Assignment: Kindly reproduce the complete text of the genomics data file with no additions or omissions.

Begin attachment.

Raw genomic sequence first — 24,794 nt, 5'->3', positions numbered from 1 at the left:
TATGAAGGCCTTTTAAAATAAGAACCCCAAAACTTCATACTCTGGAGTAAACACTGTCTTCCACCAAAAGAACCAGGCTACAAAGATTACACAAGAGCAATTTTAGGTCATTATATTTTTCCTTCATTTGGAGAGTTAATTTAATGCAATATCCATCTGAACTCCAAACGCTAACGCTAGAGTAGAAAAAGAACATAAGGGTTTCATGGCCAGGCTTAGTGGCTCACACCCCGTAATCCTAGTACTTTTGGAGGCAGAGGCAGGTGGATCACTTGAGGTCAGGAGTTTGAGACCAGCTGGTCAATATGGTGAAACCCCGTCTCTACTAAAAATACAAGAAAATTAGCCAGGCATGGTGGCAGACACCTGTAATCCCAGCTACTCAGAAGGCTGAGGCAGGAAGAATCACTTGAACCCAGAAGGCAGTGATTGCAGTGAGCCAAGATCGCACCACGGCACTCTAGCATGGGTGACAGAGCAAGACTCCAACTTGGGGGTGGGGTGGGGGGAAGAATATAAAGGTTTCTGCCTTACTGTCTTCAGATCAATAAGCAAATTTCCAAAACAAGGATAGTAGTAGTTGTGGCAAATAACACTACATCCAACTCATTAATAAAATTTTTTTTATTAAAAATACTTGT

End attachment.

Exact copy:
Raw genomic sequence first — 24,794 nt, 5'->3', positions numbered from 1 at the left:
TATGAAGGCCTTTTAAAATAAGAACCCCAAAACTTCATACTCTGGAGTAAACACTGTCTTCCACCAAAAGAACCAGGCTACAAAGATTACACAAGAGCAATTTTAGGTCATTATATTTTTCCTTCATTTGGAGAGTTAATTTAATGCAATATCCATCTGAACTCCAAACGCTAACGCTAGAGTAGAAAAAGAACATAAGGGTTTCATGGCCAGGCTTAGTGGCTCACACCCCGTAATCCTAGTACTTTTGGAGGCAGAGGCAGGTGGATCACTTGAGGTCAGGAGTTTGAGACCAGCTGGTCAATATGGTGAAACCCCGTCTCTACTAAAAATACAAGAAAATTAGCCAGGCATGGTGGCAGACACCTGTAATCCCAGCTACTCAGAAGGCTGAGGCAGGAAGAATCACTTGAACCCAGAAGGCAGTGATTGCAGTGAGCCAAGATCGCACCACGGCACTCTAGCATGGGTGACAGAGCAAGACTCCAACTTGGGGGTGGGGTGGGGGGAAGAATATAAAGGTTTCTGCCTTACTGTCTTCAGATCAATAAGCAAATTTCCAAAACAAGGATAGTAGTAGTTGTGGCAAATAACACTACATCCAACTCATTAATAAAATTTTTTTTATTAAAAATACTTGT